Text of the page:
by Frederick Foote
On a Sunday morning walking down a country road
in the blackest state in a 86 percent-black county
I came upon a brilliant white church on a hill.
I peeked in the window at the row upon row of
fresh White faces in their proper places.
I studied the stained-glass windows
with the White Jesus, White Adam and Eve
and White apostles.
I opened the door and stepped inside.
And discovered the banner saying "White Pride."
The preacher spied me and stopped in mid-stride.
The congregation turned as one to gaze
on me standing in the church door.
I was paralyzed by the laser lock of their eyes.
The ushers rushed to me and seized my arms.
The minister thundered, "Who are you?"
The crowd hissed, "Why are you here?"
My assailants tighten their grips.
I said, "Do you not recognize me?
My father has sent me to you."
Their roar was like a great fire
that scorched my soul.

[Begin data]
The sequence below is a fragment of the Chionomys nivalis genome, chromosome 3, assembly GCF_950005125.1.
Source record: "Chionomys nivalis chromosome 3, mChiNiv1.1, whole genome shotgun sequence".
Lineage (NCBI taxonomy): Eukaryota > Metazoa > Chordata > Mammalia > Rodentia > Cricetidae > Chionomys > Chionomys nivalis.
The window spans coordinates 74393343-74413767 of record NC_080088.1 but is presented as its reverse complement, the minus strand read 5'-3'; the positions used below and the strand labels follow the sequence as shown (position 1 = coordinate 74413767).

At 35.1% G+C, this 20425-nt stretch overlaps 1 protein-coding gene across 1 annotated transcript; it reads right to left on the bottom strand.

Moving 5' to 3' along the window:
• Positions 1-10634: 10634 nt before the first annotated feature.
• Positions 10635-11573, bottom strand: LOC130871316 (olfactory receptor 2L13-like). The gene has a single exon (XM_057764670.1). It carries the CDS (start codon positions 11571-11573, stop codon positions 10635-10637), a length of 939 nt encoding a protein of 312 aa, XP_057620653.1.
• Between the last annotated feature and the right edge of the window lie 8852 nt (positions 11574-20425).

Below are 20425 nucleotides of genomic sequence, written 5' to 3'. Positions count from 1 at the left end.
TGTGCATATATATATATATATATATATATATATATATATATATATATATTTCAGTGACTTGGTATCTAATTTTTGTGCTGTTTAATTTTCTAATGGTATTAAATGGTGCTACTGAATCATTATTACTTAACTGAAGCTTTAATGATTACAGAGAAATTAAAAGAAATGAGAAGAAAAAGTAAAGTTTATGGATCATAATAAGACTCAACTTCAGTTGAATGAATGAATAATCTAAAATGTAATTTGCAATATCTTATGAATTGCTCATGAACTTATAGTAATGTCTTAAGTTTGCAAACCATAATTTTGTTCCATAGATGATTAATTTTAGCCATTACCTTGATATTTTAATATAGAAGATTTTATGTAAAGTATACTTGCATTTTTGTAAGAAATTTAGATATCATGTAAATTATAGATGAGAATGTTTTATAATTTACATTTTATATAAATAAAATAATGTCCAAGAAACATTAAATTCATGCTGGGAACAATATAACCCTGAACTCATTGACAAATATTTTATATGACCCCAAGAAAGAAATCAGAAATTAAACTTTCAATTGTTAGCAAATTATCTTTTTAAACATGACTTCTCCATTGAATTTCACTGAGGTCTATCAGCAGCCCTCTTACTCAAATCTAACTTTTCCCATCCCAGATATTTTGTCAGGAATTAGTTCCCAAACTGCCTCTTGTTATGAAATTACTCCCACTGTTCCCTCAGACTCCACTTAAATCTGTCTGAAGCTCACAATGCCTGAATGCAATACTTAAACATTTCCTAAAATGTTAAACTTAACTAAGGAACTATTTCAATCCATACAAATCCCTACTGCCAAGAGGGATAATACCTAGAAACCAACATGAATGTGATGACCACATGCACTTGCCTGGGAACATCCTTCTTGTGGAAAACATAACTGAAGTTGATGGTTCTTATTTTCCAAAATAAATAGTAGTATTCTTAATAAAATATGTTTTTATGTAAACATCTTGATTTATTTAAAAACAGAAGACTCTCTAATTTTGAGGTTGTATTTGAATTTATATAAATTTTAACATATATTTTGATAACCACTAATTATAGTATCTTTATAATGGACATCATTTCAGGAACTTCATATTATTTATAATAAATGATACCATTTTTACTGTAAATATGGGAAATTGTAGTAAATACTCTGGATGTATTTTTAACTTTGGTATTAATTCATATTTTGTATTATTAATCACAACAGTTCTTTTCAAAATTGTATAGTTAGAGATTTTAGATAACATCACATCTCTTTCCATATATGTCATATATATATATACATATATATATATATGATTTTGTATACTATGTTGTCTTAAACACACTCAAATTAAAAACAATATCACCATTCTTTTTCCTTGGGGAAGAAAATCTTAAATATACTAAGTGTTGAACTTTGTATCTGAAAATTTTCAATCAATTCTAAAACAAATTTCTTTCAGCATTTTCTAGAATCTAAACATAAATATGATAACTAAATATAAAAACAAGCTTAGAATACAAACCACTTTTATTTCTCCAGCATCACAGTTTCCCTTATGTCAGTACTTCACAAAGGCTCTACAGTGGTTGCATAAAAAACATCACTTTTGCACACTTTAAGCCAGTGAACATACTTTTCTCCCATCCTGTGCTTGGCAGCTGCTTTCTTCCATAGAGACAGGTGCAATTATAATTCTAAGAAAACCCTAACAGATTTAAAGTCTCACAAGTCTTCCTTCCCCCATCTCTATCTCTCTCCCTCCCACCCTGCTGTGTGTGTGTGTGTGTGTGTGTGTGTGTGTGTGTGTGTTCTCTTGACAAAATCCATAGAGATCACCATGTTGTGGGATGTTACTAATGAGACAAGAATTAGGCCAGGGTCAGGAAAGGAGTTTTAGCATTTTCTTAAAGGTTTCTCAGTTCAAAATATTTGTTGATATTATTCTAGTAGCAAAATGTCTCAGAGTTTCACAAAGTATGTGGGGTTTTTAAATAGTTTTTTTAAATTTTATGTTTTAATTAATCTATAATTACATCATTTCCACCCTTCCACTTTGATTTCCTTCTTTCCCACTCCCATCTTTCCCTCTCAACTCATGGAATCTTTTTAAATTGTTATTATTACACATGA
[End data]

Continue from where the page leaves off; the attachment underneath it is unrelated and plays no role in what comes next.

"Apostate, Pretender, Son of Cain! The Dark Angel!"
They screamed as they stomped their feet and
spat on me and cursed my presence.
They drownded me in the baptism well.
They butchered me on the altar into 100 pieces and
spread my remains among the congregation.
They celebrated their conquest well into the night.
They buried me in their yards or fed me to their hogs
or embalmed me for a forever keepsake, or hid me away.
The next Sunday finds me resurrected.
One hundred of me entered the church door and spilled down the aisle.
The churchgoers were in a severe panic.
Several faint. A handful are trampled. Two die on the spot.
Others run to their vehicles and return with their
automatic rifles, shotguns, pistols, and one hand grenade.
They are unflinching in their devotion to our deaths.
Our bodies are piled in a bloody mound in the center of the church
that they burn to the ground and bring backhoes and front loaders
to bury the remains, ours and the churches.
There is no celebration, but there are many sighs of relief.
Our soot and ashes settled on leaves, grass, and weeds. Come Sunday,
we were resurrected by the hundreds and commenced
to building a sturdy Black church on the hill.
White congregation members gathered their belongings, packed their bags,
and drove slowly past the new church on their way to a
mythical whiter Sunday in a shrinking, faltering White America.